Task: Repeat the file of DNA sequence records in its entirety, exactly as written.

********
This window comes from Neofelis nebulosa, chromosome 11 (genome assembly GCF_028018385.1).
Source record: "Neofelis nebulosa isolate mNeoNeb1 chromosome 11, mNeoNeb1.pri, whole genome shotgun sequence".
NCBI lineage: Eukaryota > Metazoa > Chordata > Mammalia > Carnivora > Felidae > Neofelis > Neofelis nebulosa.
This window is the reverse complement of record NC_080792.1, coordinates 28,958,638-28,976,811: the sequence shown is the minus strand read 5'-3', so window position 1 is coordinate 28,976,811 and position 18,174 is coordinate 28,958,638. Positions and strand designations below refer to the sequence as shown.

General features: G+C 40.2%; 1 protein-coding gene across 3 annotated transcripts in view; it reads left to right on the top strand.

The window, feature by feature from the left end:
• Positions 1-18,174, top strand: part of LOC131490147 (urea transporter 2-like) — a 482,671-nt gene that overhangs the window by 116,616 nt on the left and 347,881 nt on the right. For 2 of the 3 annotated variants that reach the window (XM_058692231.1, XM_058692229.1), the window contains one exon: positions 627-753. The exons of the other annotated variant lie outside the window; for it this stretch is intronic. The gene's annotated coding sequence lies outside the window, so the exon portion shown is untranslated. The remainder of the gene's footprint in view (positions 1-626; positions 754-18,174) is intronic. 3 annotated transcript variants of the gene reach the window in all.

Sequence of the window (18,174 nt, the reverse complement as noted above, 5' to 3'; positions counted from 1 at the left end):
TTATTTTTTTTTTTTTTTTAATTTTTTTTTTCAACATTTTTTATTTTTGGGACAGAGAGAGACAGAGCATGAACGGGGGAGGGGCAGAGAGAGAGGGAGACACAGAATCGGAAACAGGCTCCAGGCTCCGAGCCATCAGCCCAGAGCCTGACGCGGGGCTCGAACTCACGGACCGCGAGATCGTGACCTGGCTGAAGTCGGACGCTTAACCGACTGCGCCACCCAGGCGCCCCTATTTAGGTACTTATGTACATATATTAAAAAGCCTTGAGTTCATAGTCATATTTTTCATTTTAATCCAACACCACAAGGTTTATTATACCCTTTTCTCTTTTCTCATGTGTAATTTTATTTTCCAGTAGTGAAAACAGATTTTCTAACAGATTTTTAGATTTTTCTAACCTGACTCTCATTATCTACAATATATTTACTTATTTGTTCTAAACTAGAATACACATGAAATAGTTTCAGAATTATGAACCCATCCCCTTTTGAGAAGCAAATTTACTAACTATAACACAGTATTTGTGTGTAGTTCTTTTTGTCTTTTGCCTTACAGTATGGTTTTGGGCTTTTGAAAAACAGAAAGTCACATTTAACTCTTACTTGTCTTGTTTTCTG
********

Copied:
This window comes from Neofelis nebulosa, chromosome 11 (genome assembly GCF_028018385.1).
Source record: "Neofelis nebulosa isolate mNeoNeb1 chromosome 11, mNeoNeb1.pri, whole genome shotgun sequence".
NCBI lineage: Eukaryota > Metazoa > Chordata > Mammalia > Carnivora > Felidae > Neofelis > Neofelis nebulosa.
This window is the reverse complement of record NC_080792.1, coordinates 28,958,638-28,976,811: the sequence shown is the minus strand read 5'-3', so window position 1 is coordinate 28,976,811 and position 18,174 is coordinate 28,958,638. Positions and strand designations below refer to the sequence as shown.

General features: G+C 40.2%; 1 protein-coding gene across 3 annotated transcripts in view; it reads left to right on the top strand.

The window, feature by feature from the left end:
• Positions 1-18,174, top strand: part of LOC131490147 (urea transporter 2-like) — a 482,671-nt gene that overhangs the window by 116,616 nt on the left and 347,881 nt on the right. For 2 of the 3 annotated variants that reach the window (XM_058692231.1, XM_058692229.1), the window contains one exon: positions 627-753. The exons of the other annotated variant lie outside the window; for it this stretch is intronic. The gene's annotated coding sequence lies outside the window, so the exon portion shown is untranslated. The remainder of the gene's footprint in view (positions 1-626; positions 754-18,174) is intronic. 3 annotated transcript variants of the gene reach the window in all.

Sequence of the window (18,174 nt, the reverse complement as noted above, 5' to 3'; positions counted from 1 at the left end):
TTATTTTTTTTTTTTTTTTAATTTTTTTTTTCAACATTTTTTATTTTTGGGACAGAGAGAGACAGAGCATGAACGGGGGAGGGGCAGAGAGAGAGGGAGACACAGAATCGGAAACAGGCTCCAGGCTCCGAGCCATCAGCCCAGAGCCTGACGCGGGGCTCGAACTCACGGACCGCGAGATCGTGACCTGGCTGAAGTCGGACGCTTAACCGACTGCGCCACCCAGGCGCCCCTATTTAGGTACTTATGTACATATATTAAAAAGCCTTGAGTTCATAGTCATATTTTTCATTTTAATCCAACACCACAAGGTTTATTATACCCTTTTCTCTTTTCTCATGTGTAATTTTATTTTCCAGTAGTGAAAACAGATTTTCTAACAGATTTTTAGATTTTTCTAACCTGACTCTCATTATCTACAATATATTTACTTATTTGTTCTAAACTAGAATACACATGAAATAGTTTCAGAATTATGAACCCATCCCCTTTTGAGAAGCAAATTTACTAACTATAACACAGTATTTGTGTGTAGTTCTTTTTGTCTTTTGCCTTACAGTATGGTTTTGGGCTTTTGAAAAACAGAAAGTCACATTTAACTCTTACTTGTCTTGTTTTCTG